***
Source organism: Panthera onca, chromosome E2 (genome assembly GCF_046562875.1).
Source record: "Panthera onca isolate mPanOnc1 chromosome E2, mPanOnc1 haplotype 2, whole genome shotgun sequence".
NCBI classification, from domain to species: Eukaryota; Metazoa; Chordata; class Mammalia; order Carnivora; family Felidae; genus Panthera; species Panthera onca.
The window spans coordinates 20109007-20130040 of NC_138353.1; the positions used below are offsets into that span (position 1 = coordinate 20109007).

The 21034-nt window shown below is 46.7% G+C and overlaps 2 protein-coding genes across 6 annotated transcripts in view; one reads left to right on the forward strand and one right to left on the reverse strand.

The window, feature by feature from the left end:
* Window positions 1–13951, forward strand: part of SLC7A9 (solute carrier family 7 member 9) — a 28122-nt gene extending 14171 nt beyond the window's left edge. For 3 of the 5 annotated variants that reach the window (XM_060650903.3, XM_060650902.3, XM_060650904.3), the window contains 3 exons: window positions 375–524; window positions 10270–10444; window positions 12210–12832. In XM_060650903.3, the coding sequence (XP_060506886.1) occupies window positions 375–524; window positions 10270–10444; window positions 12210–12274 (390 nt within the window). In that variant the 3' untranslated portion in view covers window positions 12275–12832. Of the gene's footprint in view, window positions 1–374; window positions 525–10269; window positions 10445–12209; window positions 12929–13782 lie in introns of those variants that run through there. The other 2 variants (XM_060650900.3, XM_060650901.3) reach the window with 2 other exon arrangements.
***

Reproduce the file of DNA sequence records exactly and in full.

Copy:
Source organism: Panthera onca, chromosome E2 (genome assembly GCF_046562875.1).
Source record: "Panthera onca isolate mPanOnc1 chromosome E2, mPanOnc1 haplotype 2, whole genome shotgun sequence".
NCBI classification, from domain to species: Eukaryota; Metazoa; Chordata; class Mammalia; order Carnivora; family Felidae; genus Panthera; species Panthera onca.
The window spans coordinates 20109007-20130040 of NC_138353.1; the positions used below are offsets into that span (position 1 = coordinate 20109007).

The 21034-nt window shown below is 46.7% G+C and overlaps 2 protein-coding genes across 6 annotated transcripts in view; one reads left to right on the forward strand and one right to left on the reverse strand.

The window, feature by feature from the left end:
* Window positions 1–13951, forward strand: part of SLC7A9 (solute carrier family 7 member 9) — a 28122-nt gene extending 14171 nt beyond the window's left edge. For 3 of the 5 annotated variants that reach the window (XM_060650903.3, XM_060650902.3, XM_060650904.3), the window contains 3 exons: window positions 375–524; window positions 10270–10444; window positions 12210–12832. In XM_060650903.3, the coding sequence (XP_060506886.1) occupies window positions 375–524; window positions 10270–10444; window positions 12210–12274 (390 nt within the window). In that variant the 3' untranslated portion in view covers window positions 12275–12832. Of the gene's footprint in view, window positions 1–374; window positions 525–10269; window positions 10445–12209; window positions 12929–13782 lie in introns of those variants that run through there. The other 2 variants (XM_060650900.3, XM_060650901.3) reach the window with 2 other exon arrangements.